Program Notes by John Axelrod - Roman Borisov

Editorials
Spring Festival 2021 Program

CLASSEEK RECITAL SERIES - SPRING FESTIVAL '21

Roman Borisov Recital March 8th, 2021

PROGRAM NOTES by John Axelrod

Sviatoslav Richter, who was honored to givethe first performance of Prokofiev’s Sonata No. 7, Op. 83 Sonata in Moscow in January 1943,offered this recollection: “The audience clearly grasped the spirit ofthe work, which reflected their innermost feelings and concerns. With thiswork, we are brutally plunged into the anxiously threatening atmosphere of a worldthat has lost its balance. Chaos and uncertainty reign. We see murderous forces unleashed.But this does not mean that what we lived by before thereby ceases toexist. We continue to feel and to love. Now the full range of humanemotions bursts forth. In the tremendous struggle that thisinvolves, we find the strength to affirm the irrepressiblelife-force.”

 

This War Sonata has a prescient meaningeven today with the coronavirus as a silent enemy and the threat of ongoing war ever looming.The choice of this sonata is core repertoire for all concert pianists. Butthe real question is what does the pianist feel, in today’s dayand age, especially a Russian pianist as Roman Borisov? What are hisinnermost feelings and concerns when he plays this monstrouswork? Perhaps the worry is just to play all the notes! You will beastonished by the pyrotechnical virtuosity of the pianist. Eventhe tempo marking suggests something brutal: Allegro inquieto. Fast, nervous, agitated and restless. That sounds like a portraitof modern man.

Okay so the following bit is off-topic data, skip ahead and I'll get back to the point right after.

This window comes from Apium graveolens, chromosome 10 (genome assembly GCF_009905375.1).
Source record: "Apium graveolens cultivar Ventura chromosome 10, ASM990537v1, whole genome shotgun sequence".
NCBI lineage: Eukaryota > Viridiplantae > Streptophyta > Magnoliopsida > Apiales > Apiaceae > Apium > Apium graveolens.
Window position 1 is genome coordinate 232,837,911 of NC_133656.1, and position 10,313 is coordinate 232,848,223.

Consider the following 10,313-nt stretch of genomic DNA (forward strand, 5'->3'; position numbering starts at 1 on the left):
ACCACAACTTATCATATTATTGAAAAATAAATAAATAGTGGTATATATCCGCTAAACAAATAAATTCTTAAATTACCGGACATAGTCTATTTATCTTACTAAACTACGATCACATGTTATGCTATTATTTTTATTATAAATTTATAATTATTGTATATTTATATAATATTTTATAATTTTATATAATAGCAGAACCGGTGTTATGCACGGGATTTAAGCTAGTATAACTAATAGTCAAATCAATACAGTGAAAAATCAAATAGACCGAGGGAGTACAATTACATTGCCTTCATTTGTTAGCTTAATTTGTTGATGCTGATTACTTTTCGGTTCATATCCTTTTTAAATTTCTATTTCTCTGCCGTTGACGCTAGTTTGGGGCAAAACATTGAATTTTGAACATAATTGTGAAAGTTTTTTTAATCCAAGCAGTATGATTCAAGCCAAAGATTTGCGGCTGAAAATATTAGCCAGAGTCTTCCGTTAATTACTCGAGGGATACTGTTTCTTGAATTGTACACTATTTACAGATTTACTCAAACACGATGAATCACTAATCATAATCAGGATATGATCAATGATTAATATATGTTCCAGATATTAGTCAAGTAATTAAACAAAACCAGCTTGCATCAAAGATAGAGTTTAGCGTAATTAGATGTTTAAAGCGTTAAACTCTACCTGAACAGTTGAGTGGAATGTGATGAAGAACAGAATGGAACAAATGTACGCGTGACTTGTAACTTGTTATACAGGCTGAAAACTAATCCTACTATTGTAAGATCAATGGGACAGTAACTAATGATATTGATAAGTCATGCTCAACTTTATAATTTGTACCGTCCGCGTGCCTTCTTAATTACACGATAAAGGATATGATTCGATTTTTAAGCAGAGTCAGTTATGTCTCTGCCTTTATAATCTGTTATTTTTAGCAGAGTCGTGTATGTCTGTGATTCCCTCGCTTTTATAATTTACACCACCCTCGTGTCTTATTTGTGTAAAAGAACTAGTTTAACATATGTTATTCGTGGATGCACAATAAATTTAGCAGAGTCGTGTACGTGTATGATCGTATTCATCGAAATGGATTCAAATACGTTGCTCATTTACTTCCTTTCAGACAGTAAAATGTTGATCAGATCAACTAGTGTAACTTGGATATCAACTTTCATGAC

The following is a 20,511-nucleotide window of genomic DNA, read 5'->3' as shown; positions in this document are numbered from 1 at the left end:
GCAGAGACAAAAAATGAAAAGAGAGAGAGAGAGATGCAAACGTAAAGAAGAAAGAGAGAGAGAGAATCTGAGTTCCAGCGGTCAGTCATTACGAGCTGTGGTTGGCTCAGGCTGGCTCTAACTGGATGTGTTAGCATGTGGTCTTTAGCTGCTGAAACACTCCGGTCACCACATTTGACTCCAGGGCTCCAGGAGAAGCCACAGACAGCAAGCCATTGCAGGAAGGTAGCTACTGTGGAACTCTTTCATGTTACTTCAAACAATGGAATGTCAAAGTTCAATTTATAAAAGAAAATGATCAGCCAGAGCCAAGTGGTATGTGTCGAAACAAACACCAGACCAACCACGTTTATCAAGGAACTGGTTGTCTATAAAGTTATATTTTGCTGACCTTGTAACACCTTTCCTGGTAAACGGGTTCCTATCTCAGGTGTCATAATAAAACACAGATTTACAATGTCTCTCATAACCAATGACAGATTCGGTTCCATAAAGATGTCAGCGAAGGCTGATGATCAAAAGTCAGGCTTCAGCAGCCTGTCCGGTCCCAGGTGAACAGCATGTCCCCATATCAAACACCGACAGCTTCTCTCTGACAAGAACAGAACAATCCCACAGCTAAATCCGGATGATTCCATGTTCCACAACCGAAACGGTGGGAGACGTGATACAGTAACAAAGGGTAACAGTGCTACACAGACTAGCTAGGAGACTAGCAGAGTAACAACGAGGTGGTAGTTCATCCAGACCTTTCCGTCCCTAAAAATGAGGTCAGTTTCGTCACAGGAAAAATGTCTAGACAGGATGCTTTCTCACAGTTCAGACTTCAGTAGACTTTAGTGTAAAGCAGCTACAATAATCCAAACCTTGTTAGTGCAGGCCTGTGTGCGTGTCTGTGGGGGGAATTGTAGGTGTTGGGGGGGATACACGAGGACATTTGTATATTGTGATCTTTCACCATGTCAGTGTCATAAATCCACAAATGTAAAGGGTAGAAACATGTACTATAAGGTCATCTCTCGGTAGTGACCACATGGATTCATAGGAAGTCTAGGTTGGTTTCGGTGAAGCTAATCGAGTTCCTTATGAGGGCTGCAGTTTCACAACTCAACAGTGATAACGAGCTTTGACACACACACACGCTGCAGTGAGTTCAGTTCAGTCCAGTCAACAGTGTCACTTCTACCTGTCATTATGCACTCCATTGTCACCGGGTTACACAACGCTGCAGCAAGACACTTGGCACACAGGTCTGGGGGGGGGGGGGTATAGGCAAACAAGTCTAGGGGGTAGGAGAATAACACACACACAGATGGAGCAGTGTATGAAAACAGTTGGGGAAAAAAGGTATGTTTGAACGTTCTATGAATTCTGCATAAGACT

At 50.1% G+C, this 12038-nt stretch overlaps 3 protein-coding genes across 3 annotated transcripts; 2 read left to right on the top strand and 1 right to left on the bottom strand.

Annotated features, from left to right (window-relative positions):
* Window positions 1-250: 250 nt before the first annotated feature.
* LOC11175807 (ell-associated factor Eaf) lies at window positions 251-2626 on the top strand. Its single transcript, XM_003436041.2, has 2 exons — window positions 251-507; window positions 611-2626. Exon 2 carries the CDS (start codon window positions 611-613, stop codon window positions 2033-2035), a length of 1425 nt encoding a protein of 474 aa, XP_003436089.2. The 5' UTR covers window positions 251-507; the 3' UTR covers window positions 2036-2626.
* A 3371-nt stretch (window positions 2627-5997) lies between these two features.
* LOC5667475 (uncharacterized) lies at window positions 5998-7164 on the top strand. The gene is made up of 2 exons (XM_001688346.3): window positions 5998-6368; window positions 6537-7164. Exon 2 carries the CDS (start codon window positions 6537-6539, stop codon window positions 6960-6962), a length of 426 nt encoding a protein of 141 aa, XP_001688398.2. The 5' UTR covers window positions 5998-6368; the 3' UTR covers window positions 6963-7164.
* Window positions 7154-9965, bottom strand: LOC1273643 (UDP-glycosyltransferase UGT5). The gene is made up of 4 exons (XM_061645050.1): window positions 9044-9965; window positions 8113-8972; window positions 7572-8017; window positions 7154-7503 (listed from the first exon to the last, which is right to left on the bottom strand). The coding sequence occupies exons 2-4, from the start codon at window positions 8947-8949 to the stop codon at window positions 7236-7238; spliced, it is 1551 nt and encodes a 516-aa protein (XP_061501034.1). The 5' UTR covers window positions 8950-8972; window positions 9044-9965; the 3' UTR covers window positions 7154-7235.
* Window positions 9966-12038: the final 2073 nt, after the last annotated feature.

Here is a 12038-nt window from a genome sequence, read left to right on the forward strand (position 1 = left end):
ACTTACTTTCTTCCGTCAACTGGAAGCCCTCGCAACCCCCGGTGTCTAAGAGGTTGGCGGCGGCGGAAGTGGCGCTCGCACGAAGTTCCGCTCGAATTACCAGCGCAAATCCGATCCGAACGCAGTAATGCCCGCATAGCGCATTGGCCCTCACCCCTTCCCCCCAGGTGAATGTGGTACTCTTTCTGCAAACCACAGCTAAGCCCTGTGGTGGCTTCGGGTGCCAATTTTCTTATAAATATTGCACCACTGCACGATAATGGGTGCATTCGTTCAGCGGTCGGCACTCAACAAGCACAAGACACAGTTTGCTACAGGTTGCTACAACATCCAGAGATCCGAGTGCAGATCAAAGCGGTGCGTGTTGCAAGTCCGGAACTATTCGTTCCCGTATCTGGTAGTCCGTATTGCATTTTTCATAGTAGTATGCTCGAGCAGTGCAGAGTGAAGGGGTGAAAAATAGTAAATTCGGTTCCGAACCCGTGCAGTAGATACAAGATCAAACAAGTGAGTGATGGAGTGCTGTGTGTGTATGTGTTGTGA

It is also sadness. The 2nd movement,andante caloroso, a warmmarch, is actually a quotation from Schumann’s song Wehmuth(Sadness) from Liederkreis, Op.39. The text is “I cansometimes sing as if I were glad, yet secretly tears well and so free myheart.” Russian irony is expressed for it is asked what culture knowssuffering more than the Rus? Read Dostoevsky or Pushkin or Tolstoy orBulgakov and the answer is given. Listen to Prokofiev orShostakovich or Tchaikovsky and the sad suffering voice resonates.

The Percipitato third movement,violently and abruptly plunging into a struggle, is a reminder of this workpremiered during the 2nd World War. Keep in mind the Leningrad Symphony of Shostakovichwas premiered in 1942. A year later and the war was taking millionsmore lives.

For most Russian musicians, the repertoireof this countryman ispart of their musical DNA. To choose this work is no smallfeat, however. It takes technical demands to a new level. Imagine being amarathon runner, and then deciding to climb Mont Blanc. It is a different andmore challenging adventure. And then it is

the fall into an inferno. The piano itselfbecomes a scythe, not ahammer and sickle.

 

How does this work fulfill the rest of theprogram?

 

Bach’s Italian Concerto in F major, from1735, the counterpart toProkofiev’s F minor starts the program. Sir AndrásSchiff, an ambassador of Classeek, is known for his sparkling rendition. This piece,like all Bach requires a clarity and brilliance, remembering that theinstrument was a harpsichord without the subtleties associatedwith the pianoforte. The best that could be made are the loud -soft polarities on the two manual instrument.